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Does Checkpoint Violate Our Fourth Amendment Rights?

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I’ve had fish and game in ID weigh animals, pull teeth etc. I don’t have an issue with stopping at a checkpoint because I believe data collected from them can benefit the areas I hunt. But some people just like to get their feelings hurt over everything.... carry on.
 

BuzzH

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Apparently check stations in MN are different than the ones in MT. They are running tape measures, pulling teeth and aging birds. They run one just a couple miles out of town and I am there often. Don't recall seeing a warden very often, but do see all the biologists from across the HiLine throughout the season.
What would you know?

I know a guy from MN...
 

VikingsGuy

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Apparently check stations in MN are different than the ones in MT. They are running tape measures, pulling teeth and aging birds. They run one just a couple miles out of town and I am there often. Don't recall seeing a warden very often, but do see all the biologists from across the HiLine throughout the season.
I'm not saying this isn't valuable, I am saying that there all kinds of valuable things the government is restricted from doing under various constitutional provisions. MT could probably get even better information about outdoor and wildlife activities if they used Google or NSA to read every citizen's email, view every citizen's pictures and track every citizen's cell phone location all year - but I don't think the only consideration on this topic is the value of the information to the govt. But if the ID Supreme Court is fine with it and SCOTUS doesn't take it up then its the law of the land for ID - not my issue. In MN the courts have chosen to be more protective of citizen's rights - even in the case of drunk driving which in my opinion is far more compelling reason than collecting wildlife info. YMMV.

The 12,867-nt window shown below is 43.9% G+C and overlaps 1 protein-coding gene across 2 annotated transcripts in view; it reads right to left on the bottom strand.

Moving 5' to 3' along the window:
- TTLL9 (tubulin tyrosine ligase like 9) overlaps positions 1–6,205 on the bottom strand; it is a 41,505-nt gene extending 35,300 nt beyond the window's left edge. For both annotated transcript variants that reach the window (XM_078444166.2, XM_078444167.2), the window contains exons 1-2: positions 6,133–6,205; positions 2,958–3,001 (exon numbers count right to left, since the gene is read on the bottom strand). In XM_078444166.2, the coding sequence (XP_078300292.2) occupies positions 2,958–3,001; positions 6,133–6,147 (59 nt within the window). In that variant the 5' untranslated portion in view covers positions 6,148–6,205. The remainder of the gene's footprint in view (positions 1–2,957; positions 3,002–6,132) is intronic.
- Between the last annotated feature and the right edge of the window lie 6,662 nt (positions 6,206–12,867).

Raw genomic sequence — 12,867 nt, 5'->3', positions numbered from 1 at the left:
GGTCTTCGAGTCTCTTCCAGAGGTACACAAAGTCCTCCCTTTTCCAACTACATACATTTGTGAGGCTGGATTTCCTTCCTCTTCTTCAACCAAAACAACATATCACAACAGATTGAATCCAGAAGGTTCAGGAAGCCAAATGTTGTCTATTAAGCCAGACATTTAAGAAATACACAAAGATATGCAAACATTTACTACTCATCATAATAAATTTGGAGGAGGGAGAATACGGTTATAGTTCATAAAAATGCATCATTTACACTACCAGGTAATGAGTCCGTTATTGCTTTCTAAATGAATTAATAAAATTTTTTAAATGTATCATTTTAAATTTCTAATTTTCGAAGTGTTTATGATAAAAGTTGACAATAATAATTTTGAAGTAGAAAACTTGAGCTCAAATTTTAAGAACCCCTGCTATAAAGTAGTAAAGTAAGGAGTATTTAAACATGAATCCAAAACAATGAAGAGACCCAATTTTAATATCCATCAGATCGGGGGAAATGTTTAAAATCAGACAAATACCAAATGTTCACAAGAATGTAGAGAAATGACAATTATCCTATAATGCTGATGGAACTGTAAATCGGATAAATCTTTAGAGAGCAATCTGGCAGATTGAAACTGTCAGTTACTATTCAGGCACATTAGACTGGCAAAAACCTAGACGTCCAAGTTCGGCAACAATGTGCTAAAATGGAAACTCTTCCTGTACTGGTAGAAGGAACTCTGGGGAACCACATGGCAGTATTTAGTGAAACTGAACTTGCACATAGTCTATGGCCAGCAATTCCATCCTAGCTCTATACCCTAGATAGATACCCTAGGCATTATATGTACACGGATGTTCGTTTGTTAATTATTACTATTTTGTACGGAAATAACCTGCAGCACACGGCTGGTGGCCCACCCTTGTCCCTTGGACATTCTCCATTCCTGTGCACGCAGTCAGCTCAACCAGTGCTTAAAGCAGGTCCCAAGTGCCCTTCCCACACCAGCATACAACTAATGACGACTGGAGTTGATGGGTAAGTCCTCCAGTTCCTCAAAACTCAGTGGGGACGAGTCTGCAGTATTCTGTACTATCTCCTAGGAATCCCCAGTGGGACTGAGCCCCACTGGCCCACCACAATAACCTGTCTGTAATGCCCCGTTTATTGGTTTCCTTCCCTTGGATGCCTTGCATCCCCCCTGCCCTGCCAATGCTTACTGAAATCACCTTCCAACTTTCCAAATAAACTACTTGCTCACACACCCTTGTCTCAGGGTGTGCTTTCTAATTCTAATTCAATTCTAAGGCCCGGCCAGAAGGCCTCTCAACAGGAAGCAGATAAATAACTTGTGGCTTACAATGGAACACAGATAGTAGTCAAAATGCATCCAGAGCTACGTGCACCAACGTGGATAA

VikingsGuy

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You said what I quoted.
Yup you did quote a sentence of mine. In your selected quote I did not say the information was not useful. I also did not say that wildlife info was not being gathered. What I questioned was if it was just wildlife data they wanted why arrest a non-hunter as they did. I also questioned rather there may be other ways to collect the data (maybe there is maybe there isn't) or that regardless, the end does not necessarily justify the means. Carry on.
 

BuzzH

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Miller...give it up, isn't an attorney made that doesn't know it all and get the last word...

Even when they're wrong.
 

longbow51

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Which is exactly why I feel people should comply with game check stations for the most part. There are a huge number of people especially those aligned with citizen militias that think the government should not have control of the permitting process or check you at all and you should not need a license. And I agree with one of your prior statement, least I think it is you...no right is absolute. I also agree with you that there has to be a reasonable purpose before rights are constrained. And excess or abuse in law enforcement activity must be kept in check and sometimes prosecuted as much as criminal violations themselves.